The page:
So in summary, Ramadhan is a month full of blessing. It is a month of relief, a month of recharge for the body, the mind and the soul. May Allah SWT make us experience the next Ramadhan in an improved state, amin.

 

13 Comments


  1. Ramadan is a spiritual, mental and health cleanse. You refrain from doing evil, your body detoxes as well. Its such a perfect time of the year. Also if you also fast the 10 days after ramadan studies have shown if someone abstains from a bad habit for 40 days they can completely get rid of it. So if you try to stop for example listening to music for 40 days straight it becomes part of your nature. I think ramadan is amazing and there’s so many blessings and life changing moments one can experience

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  2. I often worry about the long fasts in the heat before Ramadan but alhamdulillah they are never as bad as you think. And the peace you find during this month..its never achieved in any other month….and we miss it when it is gone.

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  3. I look forward to Ramadan but this year I was very poorly and felt so far away from Ramadan that I was very sad. Insha’Allah next year will be better.

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  4. Jazakillahu khayran! Your post made me miss Ramadan so much. Can’t wait for next year. May Allah allow us all to reach it.

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  5. A great write up to teach people the importance of what we observe in Ramadan. I love that duaa the sahabah used to make months before Ramadan Allahuma ballighnaa Ramadan. I pray we all get to observe and make the best of many many Ramadans. Have a blessed Eid!

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  6. I find it so sweet that you waited for Ramadan the whole year round. It’s such a beautiful thing to hear. ❤️‍ The 36 prostrations is incredible – I’ve never actually sat down to count the number of sujoods but that is mind blowing. 36 all in one night! Alhumdulilah 🙂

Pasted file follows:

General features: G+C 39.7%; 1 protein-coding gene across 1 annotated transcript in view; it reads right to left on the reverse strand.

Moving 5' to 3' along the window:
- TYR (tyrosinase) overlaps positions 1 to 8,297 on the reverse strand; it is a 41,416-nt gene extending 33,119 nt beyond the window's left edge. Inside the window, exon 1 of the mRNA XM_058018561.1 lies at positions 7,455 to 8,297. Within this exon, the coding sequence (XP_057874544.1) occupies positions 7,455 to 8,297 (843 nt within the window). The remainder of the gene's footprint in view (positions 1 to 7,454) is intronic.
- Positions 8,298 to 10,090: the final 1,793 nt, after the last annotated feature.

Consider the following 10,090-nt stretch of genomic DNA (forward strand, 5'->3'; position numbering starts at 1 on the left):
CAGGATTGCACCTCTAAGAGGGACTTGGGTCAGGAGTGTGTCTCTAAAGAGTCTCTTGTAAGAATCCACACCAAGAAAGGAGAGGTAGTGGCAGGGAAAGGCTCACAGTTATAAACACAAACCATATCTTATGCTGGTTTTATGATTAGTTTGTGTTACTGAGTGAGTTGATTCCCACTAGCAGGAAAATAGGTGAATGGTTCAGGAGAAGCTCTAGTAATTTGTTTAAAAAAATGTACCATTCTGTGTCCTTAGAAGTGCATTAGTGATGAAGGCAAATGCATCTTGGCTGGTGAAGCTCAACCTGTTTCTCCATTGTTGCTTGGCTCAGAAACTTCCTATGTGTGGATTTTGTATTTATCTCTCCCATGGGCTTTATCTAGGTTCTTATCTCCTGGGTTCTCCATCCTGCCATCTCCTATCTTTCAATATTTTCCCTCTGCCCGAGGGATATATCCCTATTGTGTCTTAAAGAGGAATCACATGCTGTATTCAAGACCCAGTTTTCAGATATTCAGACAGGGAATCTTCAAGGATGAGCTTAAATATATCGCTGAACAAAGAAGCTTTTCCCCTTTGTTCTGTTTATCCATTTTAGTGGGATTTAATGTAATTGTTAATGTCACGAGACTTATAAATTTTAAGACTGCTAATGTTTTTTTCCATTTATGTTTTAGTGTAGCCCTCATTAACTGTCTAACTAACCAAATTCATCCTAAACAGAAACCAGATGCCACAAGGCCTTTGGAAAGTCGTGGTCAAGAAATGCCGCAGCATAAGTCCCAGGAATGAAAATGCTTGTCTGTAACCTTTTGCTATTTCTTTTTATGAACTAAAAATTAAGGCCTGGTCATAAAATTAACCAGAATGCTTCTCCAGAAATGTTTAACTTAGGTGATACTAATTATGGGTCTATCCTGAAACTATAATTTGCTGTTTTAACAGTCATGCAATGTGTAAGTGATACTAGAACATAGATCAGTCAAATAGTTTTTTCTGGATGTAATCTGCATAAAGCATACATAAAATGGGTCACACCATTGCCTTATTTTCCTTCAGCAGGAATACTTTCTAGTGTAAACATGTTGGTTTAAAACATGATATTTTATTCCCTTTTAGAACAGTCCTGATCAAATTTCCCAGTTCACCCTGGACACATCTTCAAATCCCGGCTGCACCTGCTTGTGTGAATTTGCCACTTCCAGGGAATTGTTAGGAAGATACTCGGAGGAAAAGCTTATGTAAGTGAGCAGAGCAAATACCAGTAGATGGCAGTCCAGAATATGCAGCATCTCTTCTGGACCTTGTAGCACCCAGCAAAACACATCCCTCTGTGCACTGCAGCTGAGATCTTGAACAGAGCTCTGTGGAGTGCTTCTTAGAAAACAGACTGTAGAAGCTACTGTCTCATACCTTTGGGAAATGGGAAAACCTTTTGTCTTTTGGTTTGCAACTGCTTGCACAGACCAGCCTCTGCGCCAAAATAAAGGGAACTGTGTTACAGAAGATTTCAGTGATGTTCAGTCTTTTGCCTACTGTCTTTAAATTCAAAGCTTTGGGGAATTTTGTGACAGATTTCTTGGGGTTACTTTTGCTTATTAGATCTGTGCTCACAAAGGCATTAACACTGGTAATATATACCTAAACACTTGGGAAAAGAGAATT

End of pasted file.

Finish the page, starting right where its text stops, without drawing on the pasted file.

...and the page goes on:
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  7. I love Ramadan. It’s a spiritual month, you actually spend a lot of time with your family and reading the Quran during that month is super relaxing, especially for me.

    xo
    Zeinab

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  8. I look forward to Ramadan every year! Its my favourite time of the year and like a lot of things that seem hard it’s about creating a habbit the first few days of fast are always difficult but by week 2 my mind reflects on purpose and existence and it becomes a spiritual journey

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  9. MashaAllah nice blog and what a beautiful post.

    Ramadhan has always been my favourite part of the year and I am always looking forward for this month.

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  10. I find that Ramadhaan is the best time to get rid of bad habits and develop good new habits because Shaitaan is not around to lead us astray.

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  11. Sigh.., this post really made me miss Ramadan 🙁
    It seriously is a time like no other .. You’re right trying to explain to a non-Muslim why you look forward to a month where you can’t eat or drink is kinda impossible

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  12. May Allah swt accept our previous Ramadan and allow us to reach the ramadan again. I miss Ramadan!

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  13. This write up made me realize how close ramadan is to my heart. I wish to experience ramadans of all the years i see ahead. I wish to die in ramadan. Ramadan comes with peace in the air and gives inner satisfaction that cant be explained in words.

    Reply